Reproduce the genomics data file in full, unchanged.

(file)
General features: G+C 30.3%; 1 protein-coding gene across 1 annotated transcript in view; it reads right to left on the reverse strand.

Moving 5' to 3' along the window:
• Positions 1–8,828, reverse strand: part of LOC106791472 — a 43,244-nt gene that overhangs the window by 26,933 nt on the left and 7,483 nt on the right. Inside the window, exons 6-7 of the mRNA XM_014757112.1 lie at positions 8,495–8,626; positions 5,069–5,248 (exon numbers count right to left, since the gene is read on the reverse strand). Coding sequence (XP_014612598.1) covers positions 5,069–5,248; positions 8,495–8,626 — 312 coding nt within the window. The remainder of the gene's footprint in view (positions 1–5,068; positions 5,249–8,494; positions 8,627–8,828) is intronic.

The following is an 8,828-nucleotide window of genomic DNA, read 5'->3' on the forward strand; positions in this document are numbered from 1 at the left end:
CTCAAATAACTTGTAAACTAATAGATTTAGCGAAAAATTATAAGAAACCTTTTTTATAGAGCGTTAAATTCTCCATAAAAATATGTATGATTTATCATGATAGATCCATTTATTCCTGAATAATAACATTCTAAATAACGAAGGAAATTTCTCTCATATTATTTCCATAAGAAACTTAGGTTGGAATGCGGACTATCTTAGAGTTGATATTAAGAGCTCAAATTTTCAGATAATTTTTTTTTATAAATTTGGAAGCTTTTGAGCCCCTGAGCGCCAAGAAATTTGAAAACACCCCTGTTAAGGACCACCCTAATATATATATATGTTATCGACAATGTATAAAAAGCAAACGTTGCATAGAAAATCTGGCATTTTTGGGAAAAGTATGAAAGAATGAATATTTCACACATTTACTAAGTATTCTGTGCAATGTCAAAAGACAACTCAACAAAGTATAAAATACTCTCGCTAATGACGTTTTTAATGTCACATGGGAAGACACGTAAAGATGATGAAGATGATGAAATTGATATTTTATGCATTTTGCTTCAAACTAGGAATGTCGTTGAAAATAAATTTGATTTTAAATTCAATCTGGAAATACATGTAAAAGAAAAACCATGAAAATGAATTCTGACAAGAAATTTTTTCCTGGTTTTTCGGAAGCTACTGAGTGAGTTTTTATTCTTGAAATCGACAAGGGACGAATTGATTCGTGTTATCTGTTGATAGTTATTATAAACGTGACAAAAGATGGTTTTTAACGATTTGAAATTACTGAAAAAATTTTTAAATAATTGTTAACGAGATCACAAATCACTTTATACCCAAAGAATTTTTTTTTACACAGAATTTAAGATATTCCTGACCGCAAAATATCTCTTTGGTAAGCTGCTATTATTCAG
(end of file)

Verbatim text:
General features: G+C 30.3%; 1 protein-coding gene across 1 annotated transcript in view; it reads right to left on the reverse strand.

Moving 5' to 3' along the window:
• Positions 1–8,828, reverse strand: part of LOC106791472 — a 43,244-nt gene that overhangs the window by 26,933 nt on the left and 7,483 nt on the right. Inside the window, exons 6-7 of the mRNA XM_014757112.1 lie at positions 8,495–8,626; positions 5,069–5,248 (exon numbers count right to left, since the gene is read on the reverse strand). Coding sequence (XP_014612598.1) covers positions 5,069–5,248; positions 8,495–8,626 — 312 coding nt within the window. The remainder of the gene's footprint in view (positions 1–5,068; positions 5,249–8,494; positions 8,627–8,828) is intronic.

The following is an 8,828-nucleotide window of genomic DNA, read 5'->3' on the forward strand; positions in this document are numbered from 1 at the left end:
CTCAAATAACTTGTAAACTAATAGATTTAGCGAAAAATTATAAGAAACCTTTTTTATAGAGCGTTAAATTCTCCATAAAAATATGTATGATTTATCATGATAGATCCATTTATTCCTGAATAATAACATTCTAAATAACGAAGGAAATTTCTCTCATATTATTTCCATAAGAAACTTAGGTTGGAATGCGGACTATCTTAGAGTTGATATTAAGAGCTCAAATTTTCAGATAATTTTTTTTTATAAATTTGGAAGCTTTTGAGCCCCTGAGCGCCAAGAAATTTGAAAACACCCCTGTTAAGGACCACCCTAATATATATATATGTTATCGACAATGTATAAAAAGCAAACGTTGCATAGAAAATCTGGCATTTTTGGGAAAAGTATGAAAGAATGAATATTTCACACATTTACTAAGTATTCTGTGCAATGTCAAAAGACAACTCAACAAAGTATAAAATACTCTCGCTAATGACGTTTTTAATGTCACATGGGAAGACACGTAAAGATGATGAAGATGATGAAATTGATATTTTATGCATTTTGCTTCAAACTAGGAATGTCGTTGAAAATAAATTTGATTTTAAATTCAATCTGGAAATACATGTAAAAGAAAAACCATGAAAATGAATTCTGACAAGAAATTTTTTCCTGGTTTTTCGGAAGCTACTGAGTGAGTTTTTATTCTTGAAATCGACAAGGGACGAATTGATTCGTGTTATCTGTTGATAGTTATTATAAACGTGACAAAAGATGGTTTTTAACGATTTGAAATTACTGAAAAAATTTTTAAATAATTGTTAACGAGATCACAAATCACTTTATACCCAAAGAATTTTTTTTTACACAGAATTTAAGATATTCCTGACCGCAAAATATCTCTTTGGTAAGCTGCTATTATTCAG